Presentation #107.06 in the session Modern Theories of Planetesimal Formation.
Growth barriers limit the pairwise growth of pebbles in the protoplanetary disk to cm sizes, hindering planetesimal formation. Growth up to 100-km planetesimal sizes may occur beyond these barriers via the gravitational collapse of clouds of pebbles gathered by interactions with nebular gas, i.e. the streaming instability (Youdin & Goodman 2005; Johansen et al. 2007; Carrera et al. 2021a). The abundance of Kuiper belt binaries is evidence of this process, as excess angular momentum leftover from the SI would prevent the coalescence of a pebble cloud into a single body (Nesvorný et al. 2010, 2019, 2021; Robinson et al. 2020). Yet, the role of contact physics between colliding pebbles during gravitational collapse has not been explored. In this work, we have examined the effects of varying these parameters on the formation of planetesimal systems, particularly in regard to individual planetesimal morphology and rotation states, system dynamics, and planetesimals’ collisional histories.
We modeled gravitational collapse using the PKDGRAV N-body integrator (Richardson et al. 2000; Stadel 2001) and its soft-sphere discrete element method, which ensures that colliding particles stick and rest upon one another rather than merging to form a single larger spherical particle (Schwartz et al. 2012). Because we do not use an inflation factor to enhance the collision rate, our particles maintain realistic densities. The use of inflation factors may also induce overly vigorous planetesimal growth, prevent the formation of tightly orbiting systems, and bias final systems towards binarity rather than higher number multiplicity. Moreover, one cannot accurately determine planetesimal shapes and spins in perfect-merging models. The SSDEM’s ability to monitor contact forces between particles is necessary to form a complete theory of planetesimal formation.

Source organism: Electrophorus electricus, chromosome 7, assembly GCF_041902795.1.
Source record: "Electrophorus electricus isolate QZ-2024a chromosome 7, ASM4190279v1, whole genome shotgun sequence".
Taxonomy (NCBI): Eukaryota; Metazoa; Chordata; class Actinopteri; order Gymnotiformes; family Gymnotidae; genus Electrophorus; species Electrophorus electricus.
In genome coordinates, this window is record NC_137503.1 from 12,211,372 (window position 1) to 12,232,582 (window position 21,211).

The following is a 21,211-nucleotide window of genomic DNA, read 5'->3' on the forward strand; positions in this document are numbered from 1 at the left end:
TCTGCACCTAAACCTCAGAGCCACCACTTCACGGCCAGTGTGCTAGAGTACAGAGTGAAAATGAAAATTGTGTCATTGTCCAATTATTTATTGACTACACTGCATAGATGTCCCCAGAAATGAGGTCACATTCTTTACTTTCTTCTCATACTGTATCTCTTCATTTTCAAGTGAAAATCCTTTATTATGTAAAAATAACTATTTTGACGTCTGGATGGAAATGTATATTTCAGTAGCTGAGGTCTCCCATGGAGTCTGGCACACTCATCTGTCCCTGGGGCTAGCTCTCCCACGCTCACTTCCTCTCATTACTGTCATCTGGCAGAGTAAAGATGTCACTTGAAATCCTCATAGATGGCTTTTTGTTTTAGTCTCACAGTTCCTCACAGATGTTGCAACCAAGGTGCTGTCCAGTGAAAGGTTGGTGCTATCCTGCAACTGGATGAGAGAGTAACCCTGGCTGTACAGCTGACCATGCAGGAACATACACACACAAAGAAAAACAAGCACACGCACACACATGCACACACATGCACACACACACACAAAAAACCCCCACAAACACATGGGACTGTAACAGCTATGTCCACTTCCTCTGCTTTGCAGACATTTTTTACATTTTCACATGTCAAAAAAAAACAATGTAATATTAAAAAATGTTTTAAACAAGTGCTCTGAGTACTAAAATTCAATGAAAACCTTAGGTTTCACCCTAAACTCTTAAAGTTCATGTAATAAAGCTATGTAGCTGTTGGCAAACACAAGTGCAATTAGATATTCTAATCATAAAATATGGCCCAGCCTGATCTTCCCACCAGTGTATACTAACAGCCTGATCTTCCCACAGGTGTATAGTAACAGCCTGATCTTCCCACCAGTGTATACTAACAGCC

All of our simulations successfully create binary systems, each containing a single large primary and bound secondary planetesimal as well as many smaller binary systems. Gravitational collapse is very efficient. With the inclusion of varied particle frictional forces and coefficients of restitution we see the formation of planetesimal systems with a wide array of dynamics. Our largest systems exhibit mild dynamics with mutual orbital distances ranging from 102-103 km. Smaller systems exhibit a wide range of inclinations, high eccentricities, and tight orbits of <100 km with some coming into near contact. As this is a low-resolution preliminary study, we aim to investigate the effects of particle contact physics on the collapse of high-resolution clouds soon.